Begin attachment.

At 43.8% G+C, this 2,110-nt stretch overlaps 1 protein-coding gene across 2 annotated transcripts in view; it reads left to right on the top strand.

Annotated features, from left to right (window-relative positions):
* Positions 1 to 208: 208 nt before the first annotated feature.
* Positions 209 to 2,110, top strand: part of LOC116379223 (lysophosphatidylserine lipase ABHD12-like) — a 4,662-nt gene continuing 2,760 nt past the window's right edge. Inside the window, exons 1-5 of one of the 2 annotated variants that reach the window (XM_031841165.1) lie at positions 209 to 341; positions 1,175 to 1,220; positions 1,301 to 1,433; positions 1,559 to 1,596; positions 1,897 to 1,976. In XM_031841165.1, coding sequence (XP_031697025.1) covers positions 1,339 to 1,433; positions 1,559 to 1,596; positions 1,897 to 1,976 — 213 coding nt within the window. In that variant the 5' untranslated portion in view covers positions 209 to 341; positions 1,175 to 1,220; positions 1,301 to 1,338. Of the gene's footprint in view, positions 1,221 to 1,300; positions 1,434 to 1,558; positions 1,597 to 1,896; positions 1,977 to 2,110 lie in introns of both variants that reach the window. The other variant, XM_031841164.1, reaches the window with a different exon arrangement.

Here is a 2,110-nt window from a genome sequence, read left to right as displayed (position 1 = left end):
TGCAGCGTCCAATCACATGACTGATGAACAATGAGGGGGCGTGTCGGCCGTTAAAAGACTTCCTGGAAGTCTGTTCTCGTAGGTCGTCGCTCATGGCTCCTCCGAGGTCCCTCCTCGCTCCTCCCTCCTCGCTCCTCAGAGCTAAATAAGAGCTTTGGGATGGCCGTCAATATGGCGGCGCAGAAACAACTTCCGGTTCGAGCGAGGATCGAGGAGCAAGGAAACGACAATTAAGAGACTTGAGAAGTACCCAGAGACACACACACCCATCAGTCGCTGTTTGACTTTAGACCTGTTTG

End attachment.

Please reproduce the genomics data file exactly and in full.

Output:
At 43.8% G+C, this 2,110-nt stretch overlaps 1 protein-coding gene across 2 annotated transcripts in view; it reads left to right on the top strand.

Annotated features, from left to right (window-relative positions):
* Positions 1 to 208: 208 nt before the first annotated feature.
* Positions 209 to 2,110, top strand: part of LOC116379223 (lysophosphatidylserine lipase ABHD12-like) — a 4,662-nt gene continuing 2,760 nt past the window's right edge. Inside the window, exons 1-5 of one of the 2 annotated variants that reach the window (XM_031841165.1) lie at positions 209 to 341; positions 1,175 to 1,220; positions 1,301 to 1,433; positions 1,559 to 1,596; positions 1,897 to 1,976. In XM_031841165.1, coding sequence (XP_031697025.1) covers positions 1,339 to 1,433; positions 1,559 to 1,596; positions 1,897 to 1,976 — 213 coding nt within the window. In that variant the 5' untranslated portion in view covers positions 209 to 341; positions 1,175 to 1,220; positions 1,301 to 1,338. Of the gene's footprint in view, positions 1,221 to 1,300; positions 1,434 to 1,558; positions 1,597 to 1,896; positions 1,977 to 2,110 lie in introns of both variants that reach the window. The other variant, XM_031841164.1, reaches the window with a different exon arrangement.

Here is a 2,110-nt window from a genome sequence, read left to right as displayed (position 1 = left end):
TGCAGCGTCCAATCACATGACTGATGAACAATGAGGGGGCGTGTCGGCCGTTAAAAGACTTCCTGGAAGTCTGTTCTCGTAGGTCGTCGCTCATGGCTCCTCCGAGGTCCCTCCTCGCTCCTCCCTCCTCGCTCCTCAGAGCTAAATAAGAGCTTTGGGATGGCCGTCAATATGGCGGCGCAGAAACAACTTCCGGTTCGAGCGAGGATCGAGGAGCAAGGAAACGACAATTAAGAGACTTGAGAAGTACCCAGAGACACACACACCCATCAGTCGCTGTTTGACTTTAGACCTGTTTG